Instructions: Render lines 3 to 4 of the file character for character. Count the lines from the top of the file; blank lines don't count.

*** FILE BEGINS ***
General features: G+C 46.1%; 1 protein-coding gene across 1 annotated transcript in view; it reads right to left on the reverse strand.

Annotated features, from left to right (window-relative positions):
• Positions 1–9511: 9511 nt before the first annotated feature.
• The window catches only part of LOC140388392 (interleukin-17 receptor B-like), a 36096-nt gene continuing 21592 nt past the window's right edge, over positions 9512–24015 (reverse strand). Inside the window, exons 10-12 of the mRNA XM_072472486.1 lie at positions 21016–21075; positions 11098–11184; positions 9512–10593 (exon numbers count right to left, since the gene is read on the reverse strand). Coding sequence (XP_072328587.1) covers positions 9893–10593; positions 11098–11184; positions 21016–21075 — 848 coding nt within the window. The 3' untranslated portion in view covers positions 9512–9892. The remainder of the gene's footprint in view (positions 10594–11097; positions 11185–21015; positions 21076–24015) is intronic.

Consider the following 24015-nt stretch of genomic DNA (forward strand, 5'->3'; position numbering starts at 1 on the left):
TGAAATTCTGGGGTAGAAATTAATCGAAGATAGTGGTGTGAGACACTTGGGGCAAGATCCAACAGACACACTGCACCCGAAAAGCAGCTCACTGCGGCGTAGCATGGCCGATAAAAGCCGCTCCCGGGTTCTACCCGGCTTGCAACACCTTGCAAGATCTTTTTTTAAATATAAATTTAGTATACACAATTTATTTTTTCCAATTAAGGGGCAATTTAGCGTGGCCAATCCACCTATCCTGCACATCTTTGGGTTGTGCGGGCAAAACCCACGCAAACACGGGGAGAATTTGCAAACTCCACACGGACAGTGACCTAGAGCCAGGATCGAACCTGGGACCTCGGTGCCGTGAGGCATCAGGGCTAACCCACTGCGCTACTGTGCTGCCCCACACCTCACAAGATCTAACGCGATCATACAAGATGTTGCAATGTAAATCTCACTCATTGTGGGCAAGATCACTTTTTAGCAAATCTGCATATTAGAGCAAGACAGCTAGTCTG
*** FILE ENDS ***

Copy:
• Positions 1–9511: 9511 nt before the first annotated feature.
• The window catches only part of LOC140388392 (interleukin-17 receptor B-like), a 36096-nt gene continuing 21592 nt past the window's right edge, over positions 9512–24015 (reverse strand). Inside the window, exons 10-12 of the mRNA XM_072472486.1 lie at positions 21016–21075; positions 11098–11184; positions 9512–10593 (exon numbers count right to left, since the gene is read on the reverse strand). Coding sequence (XP_072328587.1) covers positions 9893–10593; positions 11098–11184; positions 21016–21075 — 848 coding nt within the window. The 3' untranslated portion in view covers positions 9512–9892. The remainder of the gene's footprint in view (positions 10594–11097; positions 11185–21015; positions 21076–24015) is intronic.